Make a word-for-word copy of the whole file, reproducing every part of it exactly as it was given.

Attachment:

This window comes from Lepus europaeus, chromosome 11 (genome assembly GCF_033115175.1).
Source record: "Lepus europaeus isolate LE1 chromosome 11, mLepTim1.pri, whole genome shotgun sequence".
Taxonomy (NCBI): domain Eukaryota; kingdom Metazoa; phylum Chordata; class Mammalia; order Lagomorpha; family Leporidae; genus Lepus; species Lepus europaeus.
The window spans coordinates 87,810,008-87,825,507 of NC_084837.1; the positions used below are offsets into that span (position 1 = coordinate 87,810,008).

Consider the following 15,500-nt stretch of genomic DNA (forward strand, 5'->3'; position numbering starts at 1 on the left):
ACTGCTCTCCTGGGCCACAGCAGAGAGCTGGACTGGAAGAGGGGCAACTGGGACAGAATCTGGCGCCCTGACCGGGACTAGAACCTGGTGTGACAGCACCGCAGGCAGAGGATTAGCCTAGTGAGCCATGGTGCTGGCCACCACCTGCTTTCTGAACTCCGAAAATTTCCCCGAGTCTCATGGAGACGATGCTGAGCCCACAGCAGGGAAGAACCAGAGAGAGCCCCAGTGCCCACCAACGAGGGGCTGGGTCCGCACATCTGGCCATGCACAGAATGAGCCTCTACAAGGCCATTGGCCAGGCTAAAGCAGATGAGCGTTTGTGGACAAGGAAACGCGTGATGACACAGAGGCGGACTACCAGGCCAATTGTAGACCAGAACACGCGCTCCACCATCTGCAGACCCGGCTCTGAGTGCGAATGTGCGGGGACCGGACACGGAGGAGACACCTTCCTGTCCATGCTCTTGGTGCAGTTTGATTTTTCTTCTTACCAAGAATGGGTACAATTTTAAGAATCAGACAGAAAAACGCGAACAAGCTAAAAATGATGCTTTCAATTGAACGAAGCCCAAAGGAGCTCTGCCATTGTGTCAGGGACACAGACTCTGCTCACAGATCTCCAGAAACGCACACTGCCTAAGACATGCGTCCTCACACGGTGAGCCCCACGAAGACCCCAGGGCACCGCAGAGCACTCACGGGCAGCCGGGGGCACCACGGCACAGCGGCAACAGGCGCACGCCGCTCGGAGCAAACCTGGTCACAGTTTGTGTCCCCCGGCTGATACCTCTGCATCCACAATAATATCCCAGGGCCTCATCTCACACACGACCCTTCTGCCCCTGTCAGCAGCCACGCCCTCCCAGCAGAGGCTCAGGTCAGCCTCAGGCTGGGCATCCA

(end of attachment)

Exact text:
This window comes from Lepus europaeus, chromosome 11 (genome assembly GCF_033115175.1).
Source record: "Lepus europaeus isolate LE1 chromosome 11, mLepTim1.pri, whole genome shotgun sequence".
Taxonomy (NCBI): domain Eukaryota; kingdom Metazoa; phylum Chordata; class Mammalia; order Lagomorpha; family Leporidae; genus Lepus; species Lepus europaeus.
The window spans coordinates 87,810,008-87,825,507 of NC_084837.1; the positions used below are offsets into that span (position 1 = coordinate 87,810,008).

Consider the following 15,500-nt stretch of genomic DNA (forward strand, 5'->3'; position numbering starts at 1 on the left):
ACTGCTCTCCTGGGCCACAGCAGAGAGCTGGACTGGAAGAGGGGCAACTGGGACAGAATCTGGCGCCCTGACCGGGACTAGAACCTGGTGTGACAGCACCGCAGGCAGAGGATTAGCCTAGTGAGCCATGGTGCTGGCCACCACCTGCTTTCTGAACTCCGAAAATTTCCCCGAGTCTCATGGAGACGATGCTGAGCCCACAGCAGGGAAGAACCAGAGAGAGCCCCAGTGCCCACCAACGAGGGGCTGGGTCCGCACATCTGGCCATGCACAGAATGAGCCTCTACAAGGCCATTGGCCAGGCTAAAGCAGATGAGCGTTTGTGGACAAGGAAACGCGTGATGACACAGAGGCGGACTACCAGGCCAATTGTAGACCAGAACACGCGCTCCACCATCTGCAGACCCGGCTCTGAGTGCGAATGTGCGGGGACCGGACACGGAGGAGACACCTTCCTGTCCATGCTCTTGGTGCAGTTTGATTTTTCTTCTTACCAAGAATGGGTACAATTTTAAGAATCAGACAGAAAAACGCGAACAAGCTAAAAATGATGCTTTCAATTGAACGAAGCCCAAAGGAGCTCTGCCATTGTGTCAGGGACACAGACTCTGCTCACAGATCTCCAGAAACGCACACTGCCTAAGACATGCGTCCTCACACGGTGAGCCCCACGAAGACCCCAGGGCACCGCAGAGCACTCACGGGCAGCCGGGGGCACCACGGCACAGCGGCAACAGGCGCACGCCGCTCGGAGCAAACCTGGTCACAGTTTGTGTCCCCCGGCTGATACCTCTGCATCCACAATAATATCCCAGGGCCTCATCTCACACACGACCCTTCTGCCCCTGTCAGCAGCCACGCCCTCCCAGCAGAGGCTCAGGTCAGCCTCAGGCTGGGCATCCA